Build Equinox is pleased to introduce CERV-UV Ultraviolet Air Purification, the newest addition to the CERV family of features and expanded capabilities. Build Equinox initiated research and development of CERV-integrated UVGI (Ultraviolet Germicidal Irradiation) three years ago, resulting in the world’s first smart ventilation system with integrated UVGI. Another example of our commitment to leading and advancing technologies for truly healthy homes!
Our new CERV-UV option uses an 18W UVGI light source that produces broadband 250-260nm UV-C without ozone production. This delivers over 5W of UVGI for a single pass kill efficiency of 85%. UVGI radiation disrupts genetic material in microorganisms, providing an additional layer of protection to the health of your home to efficiently destroy microbes in the air as it circulates through a CERV smart ventilation system. These microbes contribute to allergies, poor IAQ, and airborne disease transmission, but also can impede system efficiency and clog condensate lines. Our Covid-19 guidelines describes how UVGI, in combination with CERV2 smart ventilation air flow and MERV13 filtration significantly reduces the probability of airborne disease transmission. Other ERV/HRV manufacturers are unlikely to be able to follow our lead because most use plastic heat exchangers that are unable to withstand direct UV irradiation.
A recent ASHRAE UVGI webinar by Professor William Bahnfleth (Penn St University) is an excellent presentation on UVGI air sanitation. Two foundational references for UVGI in ventilation systems are Professor Bahnfleth’s paper  presenting the compounding benefits of fresh air ventilation, filtration and UVGI to reduce disease transmission, and Professor Shelly Miller’s (University of Colorado) research paper  describing air heat exchanger sanitation benefits of UVGI.
Build Equinox’s all-aluminum duct and heat exchanger design in our second generation CERV2 creates a highly reflective irradiation chamber for killing microbes. As discussed by Professor Bahnfleth, a level of 0.02WUV per cfm of airflow results in 85%, single-pass kill efficiency. At 200cfm of CERV2 air flow and 30% conversion of 18W electrical power to UVGI output, CERV-UV delivers up to 5.4WUV for more than 0.02WUV per cfm of airflow. Our UV lights use low sodium glass that blocks ozone generation (see Professor Bahnfleth’s webinar for an excellent discussion on this topic).
CERV-UV is offered either as an integrated kit for CERV2 or an in-duct kit which can be used with either CERV2 or 1st gen CERV systems. The CERV2 integrated kit (Figure 1) contains an access panel mounting bracket for installation in a CERV2 system. This can be factory installed with the purchase of a new CERV2 or bought as an aftermarket kit for existing CERV2 customers. Figure 2 shows the kit installed in a CERV2 and Figure 3 with CERV-UV in operation. The CERV2’s controller logs UV bulb operation time, providing home occupants with automatic notification to replace the UV light source. UV lights have an operational lifetime of 8000 hours (one year of continuous operation).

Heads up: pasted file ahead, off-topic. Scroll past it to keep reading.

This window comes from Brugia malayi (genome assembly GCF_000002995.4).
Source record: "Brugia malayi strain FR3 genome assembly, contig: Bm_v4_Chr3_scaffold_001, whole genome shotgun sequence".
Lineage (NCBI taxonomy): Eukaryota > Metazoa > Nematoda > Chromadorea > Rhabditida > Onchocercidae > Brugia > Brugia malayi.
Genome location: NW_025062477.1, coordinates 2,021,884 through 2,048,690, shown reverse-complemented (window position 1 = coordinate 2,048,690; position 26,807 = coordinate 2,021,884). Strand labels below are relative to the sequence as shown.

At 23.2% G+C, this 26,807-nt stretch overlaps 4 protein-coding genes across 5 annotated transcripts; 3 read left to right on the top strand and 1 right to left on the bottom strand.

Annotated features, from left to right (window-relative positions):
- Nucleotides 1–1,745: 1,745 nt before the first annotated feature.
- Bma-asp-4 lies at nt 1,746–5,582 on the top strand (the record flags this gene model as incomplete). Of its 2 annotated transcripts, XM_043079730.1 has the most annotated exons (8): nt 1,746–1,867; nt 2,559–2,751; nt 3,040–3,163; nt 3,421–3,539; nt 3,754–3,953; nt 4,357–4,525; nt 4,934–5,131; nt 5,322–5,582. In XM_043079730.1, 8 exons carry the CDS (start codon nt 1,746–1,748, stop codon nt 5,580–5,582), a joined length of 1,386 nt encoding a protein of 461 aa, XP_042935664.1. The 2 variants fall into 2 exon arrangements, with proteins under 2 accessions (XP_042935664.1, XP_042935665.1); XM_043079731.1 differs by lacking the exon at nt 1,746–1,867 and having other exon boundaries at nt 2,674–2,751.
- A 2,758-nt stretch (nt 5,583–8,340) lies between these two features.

The in-duct kit installs in the supply air duct after the CERV. This is an aftermarket kit that can be used on either CERV2 or 1st generation CERV units. This configuration depends on accessible duct space as 3’ of rigid duct is needed on either side of the UV light to prevent degradation of flex duct material. Using a section of aluminum duct in place of galvanized almost doubles the light reflectivity from 50% up to 90%, which increases the UV light effectiveness.
Customers interested in receiving pricing, availability, and ordering information as soon as it’s available can sign up here.
 J Firrantello, W Bahnfleth “Simulation and Monetization of Collateral Airborne Infection Risk Improvements from Ultraviolet Germicidal Irradiation for Coil Maintenance”, ASHRAE Science and Technology for the Built Environment (2018) 24, 135–148
 J Luongo, J Brownstein, and SL Miller, “Ultraviolet Germicidal Coil Cleaning: Impact on Heat Transfer Effectiveness and Pressure Drop”, Building and Environment(2107), 112, pp159-165